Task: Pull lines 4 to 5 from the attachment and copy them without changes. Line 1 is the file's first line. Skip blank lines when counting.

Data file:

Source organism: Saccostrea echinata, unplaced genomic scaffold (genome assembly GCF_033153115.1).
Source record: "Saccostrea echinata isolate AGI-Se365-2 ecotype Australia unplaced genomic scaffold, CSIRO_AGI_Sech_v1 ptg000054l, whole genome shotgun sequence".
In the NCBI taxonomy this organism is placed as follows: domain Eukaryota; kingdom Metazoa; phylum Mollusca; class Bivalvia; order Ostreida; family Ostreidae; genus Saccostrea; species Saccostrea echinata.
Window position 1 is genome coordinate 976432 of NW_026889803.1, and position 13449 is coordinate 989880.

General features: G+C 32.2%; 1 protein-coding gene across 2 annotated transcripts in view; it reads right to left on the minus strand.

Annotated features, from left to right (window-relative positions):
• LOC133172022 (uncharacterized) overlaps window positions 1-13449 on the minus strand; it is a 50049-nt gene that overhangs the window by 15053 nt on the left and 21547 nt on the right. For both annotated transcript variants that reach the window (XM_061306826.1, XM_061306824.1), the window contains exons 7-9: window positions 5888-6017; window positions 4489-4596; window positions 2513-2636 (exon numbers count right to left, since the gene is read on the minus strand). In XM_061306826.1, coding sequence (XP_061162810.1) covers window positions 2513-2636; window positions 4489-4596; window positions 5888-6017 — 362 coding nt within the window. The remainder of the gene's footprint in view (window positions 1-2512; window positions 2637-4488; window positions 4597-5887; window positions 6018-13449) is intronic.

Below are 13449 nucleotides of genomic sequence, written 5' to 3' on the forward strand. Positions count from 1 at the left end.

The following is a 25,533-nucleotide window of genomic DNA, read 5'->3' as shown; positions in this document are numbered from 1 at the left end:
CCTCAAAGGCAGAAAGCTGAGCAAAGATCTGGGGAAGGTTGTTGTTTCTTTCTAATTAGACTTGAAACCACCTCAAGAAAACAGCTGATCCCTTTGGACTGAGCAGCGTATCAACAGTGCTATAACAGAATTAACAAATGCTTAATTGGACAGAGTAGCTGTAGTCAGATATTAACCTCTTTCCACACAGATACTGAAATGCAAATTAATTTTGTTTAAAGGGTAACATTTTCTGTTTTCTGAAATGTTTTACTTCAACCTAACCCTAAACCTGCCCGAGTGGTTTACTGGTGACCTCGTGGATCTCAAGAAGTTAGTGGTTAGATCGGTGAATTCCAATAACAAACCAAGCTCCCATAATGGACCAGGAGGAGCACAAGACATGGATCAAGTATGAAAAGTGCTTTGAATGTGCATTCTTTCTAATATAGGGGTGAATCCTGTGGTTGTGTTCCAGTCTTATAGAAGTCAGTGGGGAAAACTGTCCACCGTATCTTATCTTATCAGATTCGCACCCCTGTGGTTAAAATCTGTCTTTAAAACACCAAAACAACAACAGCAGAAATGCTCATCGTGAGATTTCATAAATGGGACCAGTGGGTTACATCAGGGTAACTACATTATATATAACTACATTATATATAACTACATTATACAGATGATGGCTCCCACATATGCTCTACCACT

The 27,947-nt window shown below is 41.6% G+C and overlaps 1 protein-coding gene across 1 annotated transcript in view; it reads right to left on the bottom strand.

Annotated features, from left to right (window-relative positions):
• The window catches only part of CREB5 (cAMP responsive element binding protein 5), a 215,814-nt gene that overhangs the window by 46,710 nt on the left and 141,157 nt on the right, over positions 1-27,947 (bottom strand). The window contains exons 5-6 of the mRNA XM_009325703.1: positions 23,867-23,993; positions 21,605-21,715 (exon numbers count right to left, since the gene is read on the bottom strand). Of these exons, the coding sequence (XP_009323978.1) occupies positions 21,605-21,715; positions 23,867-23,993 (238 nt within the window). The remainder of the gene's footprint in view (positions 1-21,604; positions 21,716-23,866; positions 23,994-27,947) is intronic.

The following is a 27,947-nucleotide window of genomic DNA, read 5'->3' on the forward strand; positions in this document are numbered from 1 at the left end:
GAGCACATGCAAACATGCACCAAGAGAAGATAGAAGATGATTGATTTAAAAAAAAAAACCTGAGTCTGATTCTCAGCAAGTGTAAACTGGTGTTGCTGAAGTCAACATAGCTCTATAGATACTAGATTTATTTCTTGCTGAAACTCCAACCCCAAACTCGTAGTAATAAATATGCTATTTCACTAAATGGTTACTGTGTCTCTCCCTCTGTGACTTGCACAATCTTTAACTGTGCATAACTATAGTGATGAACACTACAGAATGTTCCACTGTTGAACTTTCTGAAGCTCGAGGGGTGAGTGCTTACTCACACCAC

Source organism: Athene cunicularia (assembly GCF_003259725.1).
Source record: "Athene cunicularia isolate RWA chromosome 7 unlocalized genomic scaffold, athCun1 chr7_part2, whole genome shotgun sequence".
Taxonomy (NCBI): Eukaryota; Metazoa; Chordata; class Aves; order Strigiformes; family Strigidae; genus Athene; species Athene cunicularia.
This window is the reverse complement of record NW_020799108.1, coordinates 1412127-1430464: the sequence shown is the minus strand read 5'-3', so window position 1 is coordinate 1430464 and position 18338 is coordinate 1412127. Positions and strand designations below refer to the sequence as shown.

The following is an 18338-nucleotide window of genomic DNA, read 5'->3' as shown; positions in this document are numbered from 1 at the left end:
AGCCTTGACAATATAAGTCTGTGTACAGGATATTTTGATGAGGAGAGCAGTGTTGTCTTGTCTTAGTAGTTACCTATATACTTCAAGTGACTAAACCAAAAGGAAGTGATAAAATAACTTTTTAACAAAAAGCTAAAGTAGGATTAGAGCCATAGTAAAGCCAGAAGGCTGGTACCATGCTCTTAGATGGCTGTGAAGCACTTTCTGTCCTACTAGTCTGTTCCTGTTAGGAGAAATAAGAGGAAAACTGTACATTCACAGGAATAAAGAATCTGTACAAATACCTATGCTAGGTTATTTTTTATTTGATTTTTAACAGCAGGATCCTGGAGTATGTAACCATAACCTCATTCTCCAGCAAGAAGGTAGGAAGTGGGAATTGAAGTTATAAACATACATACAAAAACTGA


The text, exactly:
Window position 1 is genome coordinate 976432 of NW_026889803.1, and position 13449 is coordinate 989880.

General features: G+C 32.2%; 1 protein-coding gene across 2 annotated transcripts in view; it reads right to left on the minus strand.